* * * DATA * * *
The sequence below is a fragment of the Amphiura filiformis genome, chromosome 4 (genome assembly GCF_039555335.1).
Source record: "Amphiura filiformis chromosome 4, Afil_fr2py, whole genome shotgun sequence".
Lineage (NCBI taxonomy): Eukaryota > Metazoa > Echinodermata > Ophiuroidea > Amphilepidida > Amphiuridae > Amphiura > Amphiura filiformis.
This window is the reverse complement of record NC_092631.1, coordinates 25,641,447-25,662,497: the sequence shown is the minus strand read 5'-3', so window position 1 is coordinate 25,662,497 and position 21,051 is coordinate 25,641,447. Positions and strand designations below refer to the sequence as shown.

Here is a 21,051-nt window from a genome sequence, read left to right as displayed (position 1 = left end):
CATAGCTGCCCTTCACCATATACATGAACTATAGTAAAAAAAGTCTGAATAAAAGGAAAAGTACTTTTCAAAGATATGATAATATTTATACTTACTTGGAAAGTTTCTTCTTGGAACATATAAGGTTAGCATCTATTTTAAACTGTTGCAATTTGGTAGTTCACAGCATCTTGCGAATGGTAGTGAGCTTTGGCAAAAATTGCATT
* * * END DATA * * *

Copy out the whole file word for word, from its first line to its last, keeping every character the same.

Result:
The sequence below is a fragment of the Amphiura filiformis genome, chromosome 4 (genome assembly GCF_039555335.1).
Source record: "Amphiura filiformis chromosome 4, Afil_fr2py, whole genome shotgun sequence".
Lineage (NCBI taxonomy): Eukaryota > Metazoa > Echinodermata > Ophiuroidea > Amphilepidida > Amphiuridae > Amphiura > Amphiura filiformis.
This window is the reverse complement of record NC_092631.1, coordinates 25,641,447-25,662,497: the sequence shown is the minus strand read 5'-3', so window position 1 is coordinate 25,662,497 and position 21,051 is coordinate 25,641,447. Positions and strand designations below refer to the sequence as shown.

Here is a 21,051-nt window from a genome sequence, read left to right as displayed (position 1 = left end):
CATAGCTGCCCTTCACCATATACATGAACTATAGTAAAAAAAGTCTGAATAAAAGGAAAAGTACTTTTCAAAGATATGATAATATTTATACTTACTTGGAAAGTTTCTTCTTGGAACATATAAGGTTAGCATCTATTTTAAACTGTTGCAATTTGGTAGTTCACAGCATCTTGCGAATGGTAGTGAGCTTTGGCAAAAATTGCATT